Gifford Briggs, Acting President, Louisiana Oil and Gas Association
We are closing in on the two-year mark for the historic drop in crude oil prices. In the span of 2014-2016, the industry has seen the price for a barrel of oil drop from north of $110 to south of $30. This crash has brought about great hardship for the Louisiana oil and gas industry as well as the entire job market within our state. We have seen well over 10,000 jobs lost in Louisiana and over 350,000 jobs lost nationally.
In addition to the record low crude oil prices and the vast loss of jobs, elected officials across coastal Louisiana are being told – “Sue the oil and gas industry for alleged damage to the coast or the state will do it for you”. Certain coastal parishes have already filed suits, such as Jefferson and Plaquemines Parish, but many other coastal parishes are opposed to the suits due to the immediate impact more lawsuits would have on their respective parish economies. Every parish in our state has been impacted by oil and gas jobs in some fashion. But now, not only are oil and gas jobs fewer and further between due to low prices, but the ones that do exist are now threatened by coastal and legacy lawsuits from our elected leaders.
In addition to low prices and legal challenges, A third element that brings heart burn to the Louisiana oil and gas industry is the uncertainty what OPEC (the Organization of Petroleum Exporting Countries) will or will not do at their next meeting in Vienna at the end of November. The OPEC Secretary has given a nod to international media outlets that OPEC will indeed place a cap or a freeze on daily production by the OPEC member nations. However, Iran and Iraq have both indicated that they have interest in escalating their respective production levels to compensate for the last two years of pitiful oil prices. Both of their economies have taken major blows due to the downturn. So while OPEC offers hope of a freeze in daily production, they are willing to admit that the freeze is contingent on what Iran and Iraq decide with regards to their daily output. All of this just means one thing for our industry, more uncertainty.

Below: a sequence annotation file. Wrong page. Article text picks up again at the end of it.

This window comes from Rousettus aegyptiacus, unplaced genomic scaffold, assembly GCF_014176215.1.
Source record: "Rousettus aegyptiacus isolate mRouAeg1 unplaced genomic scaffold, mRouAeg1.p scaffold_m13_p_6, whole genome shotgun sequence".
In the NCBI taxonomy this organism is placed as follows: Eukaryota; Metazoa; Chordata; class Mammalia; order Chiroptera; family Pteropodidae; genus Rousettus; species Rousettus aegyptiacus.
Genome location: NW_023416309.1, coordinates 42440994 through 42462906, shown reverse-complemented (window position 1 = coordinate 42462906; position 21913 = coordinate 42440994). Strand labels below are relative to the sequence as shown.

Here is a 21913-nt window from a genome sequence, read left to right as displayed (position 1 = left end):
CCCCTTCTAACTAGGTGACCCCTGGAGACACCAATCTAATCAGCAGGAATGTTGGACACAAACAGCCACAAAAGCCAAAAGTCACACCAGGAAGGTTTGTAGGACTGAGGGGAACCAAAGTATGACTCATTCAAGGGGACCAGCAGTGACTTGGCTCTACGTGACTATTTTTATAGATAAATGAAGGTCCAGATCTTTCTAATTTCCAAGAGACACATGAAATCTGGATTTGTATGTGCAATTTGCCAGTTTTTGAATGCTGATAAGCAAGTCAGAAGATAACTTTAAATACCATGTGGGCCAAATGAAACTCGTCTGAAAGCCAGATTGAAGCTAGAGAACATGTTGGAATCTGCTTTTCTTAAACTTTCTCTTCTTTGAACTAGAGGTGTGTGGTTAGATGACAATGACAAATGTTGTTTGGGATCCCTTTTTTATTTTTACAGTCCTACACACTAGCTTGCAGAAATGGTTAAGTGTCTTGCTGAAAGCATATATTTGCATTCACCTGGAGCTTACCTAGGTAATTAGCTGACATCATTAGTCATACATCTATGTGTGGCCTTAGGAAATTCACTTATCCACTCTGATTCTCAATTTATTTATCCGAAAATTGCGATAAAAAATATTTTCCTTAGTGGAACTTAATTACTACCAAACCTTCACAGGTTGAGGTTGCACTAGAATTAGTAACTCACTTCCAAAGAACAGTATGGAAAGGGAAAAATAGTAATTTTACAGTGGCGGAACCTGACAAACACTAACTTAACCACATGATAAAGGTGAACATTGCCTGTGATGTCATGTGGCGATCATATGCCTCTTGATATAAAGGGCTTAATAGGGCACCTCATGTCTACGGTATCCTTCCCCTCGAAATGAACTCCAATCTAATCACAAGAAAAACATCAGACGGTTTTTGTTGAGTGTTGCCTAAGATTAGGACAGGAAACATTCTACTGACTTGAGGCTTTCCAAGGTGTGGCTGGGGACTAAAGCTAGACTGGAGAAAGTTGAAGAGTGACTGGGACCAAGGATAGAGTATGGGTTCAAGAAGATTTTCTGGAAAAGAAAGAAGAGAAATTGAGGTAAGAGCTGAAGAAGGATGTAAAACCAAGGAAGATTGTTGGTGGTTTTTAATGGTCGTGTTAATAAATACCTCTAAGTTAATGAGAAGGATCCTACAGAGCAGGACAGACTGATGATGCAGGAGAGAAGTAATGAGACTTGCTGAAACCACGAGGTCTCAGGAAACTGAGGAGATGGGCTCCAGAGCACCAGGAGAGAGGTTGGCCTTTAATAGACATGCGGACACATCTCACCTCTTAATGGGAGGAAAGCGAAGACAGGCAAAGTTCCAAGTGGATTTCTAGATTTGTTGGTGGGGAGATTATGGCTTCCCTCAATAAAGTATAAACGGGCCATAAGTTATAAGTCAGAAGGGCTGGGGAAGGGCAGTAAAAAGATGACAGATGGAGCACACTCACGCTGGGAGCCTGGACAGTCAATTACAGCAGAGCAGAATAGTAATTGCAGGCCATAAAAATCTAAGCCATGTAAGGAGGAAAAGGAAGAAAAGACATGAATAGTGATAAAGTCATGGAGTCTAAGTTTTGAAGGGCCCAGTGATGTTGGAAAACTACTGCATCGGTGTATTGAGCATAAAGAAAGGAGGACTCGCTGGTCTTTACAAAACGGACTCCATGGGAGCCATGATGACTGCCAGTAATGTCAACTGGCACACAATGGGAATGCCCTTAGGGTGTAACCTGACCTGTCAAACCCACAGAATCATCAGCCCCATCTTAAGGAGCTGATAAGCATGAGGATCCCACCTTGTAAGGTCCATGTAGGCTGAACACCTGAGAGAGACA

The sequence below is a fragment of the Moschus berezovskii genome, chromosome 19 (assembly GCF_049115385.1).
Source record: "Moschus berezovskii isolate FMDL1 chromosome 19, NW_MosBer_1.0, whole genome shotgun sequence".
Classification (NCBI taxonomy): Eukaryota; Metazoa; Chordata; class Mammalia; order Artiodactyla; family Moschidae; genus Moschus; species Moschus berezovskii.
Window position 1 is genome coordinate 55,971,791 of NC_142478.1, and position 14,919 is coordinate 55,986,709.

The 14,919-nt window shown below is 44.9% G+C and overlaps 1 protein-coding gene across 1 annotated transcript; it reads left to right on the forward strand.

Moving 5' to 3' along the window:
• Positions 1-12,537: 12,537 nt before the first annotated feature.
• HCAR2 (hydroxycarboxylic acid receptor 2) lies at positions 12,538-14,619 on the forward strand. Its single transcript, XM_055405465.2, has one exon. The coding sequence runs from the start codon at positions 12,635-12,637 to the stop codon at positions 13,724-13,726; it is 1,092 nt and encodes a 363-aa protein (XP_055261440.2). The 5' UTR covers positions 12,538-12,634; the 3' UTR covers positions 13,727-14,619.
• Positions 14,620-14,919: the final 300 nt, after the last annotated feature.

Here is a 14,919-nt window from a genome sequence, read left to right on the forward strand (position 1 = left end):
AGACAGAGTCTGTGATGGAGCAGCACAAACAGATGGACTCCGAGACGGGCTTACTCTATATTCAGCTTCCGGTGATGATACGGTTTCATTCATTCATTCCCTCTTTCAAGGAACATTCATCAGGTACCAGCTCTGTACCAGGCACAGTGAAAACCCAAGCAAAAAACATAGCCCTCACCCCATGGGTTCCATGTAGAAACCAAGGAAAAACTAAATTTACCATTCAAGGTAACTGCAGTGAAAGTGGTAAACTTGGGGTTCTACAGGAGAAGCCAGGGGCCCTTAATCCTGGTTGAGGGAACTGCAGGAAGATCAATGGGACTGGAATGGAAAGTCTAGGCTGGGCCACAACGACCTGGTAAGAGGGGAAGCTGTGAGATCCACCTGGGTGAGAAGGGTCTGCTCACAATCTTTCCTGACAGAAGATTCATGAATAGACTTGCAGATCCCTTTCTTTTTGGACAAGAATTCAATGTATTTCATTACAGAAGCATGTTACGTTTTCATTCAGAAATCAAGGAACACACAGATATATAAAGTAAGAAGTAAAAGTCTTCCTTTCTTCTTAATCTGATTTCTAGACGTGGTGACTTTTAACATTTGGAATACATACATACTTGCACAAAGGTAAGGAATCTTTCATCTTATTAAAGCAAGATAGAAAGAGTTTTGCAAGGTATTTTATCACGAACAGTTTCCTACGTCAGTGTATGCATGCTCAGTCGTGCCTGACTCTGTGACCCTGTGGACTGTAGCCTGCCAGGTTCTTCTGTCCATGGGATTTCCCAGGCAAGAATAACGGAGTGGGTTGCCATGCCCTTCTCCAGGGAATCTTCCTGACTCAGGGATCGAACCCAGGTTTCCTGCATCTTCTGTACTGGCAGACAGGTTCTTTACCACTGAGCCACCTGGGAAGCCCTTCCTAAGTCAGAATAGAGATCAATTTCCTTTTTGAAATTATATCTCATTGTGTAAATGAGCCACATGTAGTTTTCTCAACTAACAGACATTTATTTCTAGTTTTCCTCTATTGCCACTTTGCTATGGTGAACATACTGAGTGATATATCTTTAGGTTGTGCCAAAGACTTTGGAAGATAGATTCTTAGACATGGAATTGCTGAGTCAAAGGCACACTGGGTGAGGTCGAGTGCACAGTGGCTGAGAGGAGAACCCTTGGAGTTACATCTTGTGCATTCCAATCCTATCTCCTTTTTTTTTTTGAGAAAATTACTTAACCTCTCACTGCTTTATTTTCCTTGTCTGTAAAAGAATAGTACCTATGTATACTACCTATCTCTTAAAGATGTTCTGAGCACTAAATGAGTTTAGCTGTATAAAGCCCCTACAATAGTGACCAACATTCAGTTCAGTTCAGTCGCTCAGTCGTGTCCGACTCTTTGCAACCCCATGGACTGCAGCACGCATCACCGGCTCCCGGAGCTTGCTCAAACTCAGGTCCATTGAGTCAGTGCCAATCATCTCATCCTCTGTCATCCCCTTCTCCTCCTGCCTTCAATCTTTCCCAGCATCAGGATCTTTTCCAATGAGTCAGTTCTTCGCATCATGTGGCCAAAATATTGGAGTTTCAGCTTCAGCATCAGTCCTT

However, its not all dark clouds on the horizon. If we have said this once, we have said it a thousand times – the hard working men and women of Louisiana’s oil and gas industry are a resilient people. No matter the hard times that have fallen, our people get back up and keep fighting. They are fighting for a way of life – not just a job. The first well was spud in 1908 in Jefferson Davis Parish by a wildcatter that had an end goal in mind – finding oil. This process has been repeated over and over in this state for over a century. So while the international crude oil market and our government may be making drilling a well extremely difficult in Louisiana, we are confident that we will make it through this tough time.
Here is the key: we have to make sure that when the tide turns and the industry rebounds, we have a legal, regulatory and fiscal environment that attracts investment dollars instead of chasing it away. Our leaders at the state and local level, have a choice to make, lets make sure they choose a thriving oil and gas industry for Louisiana.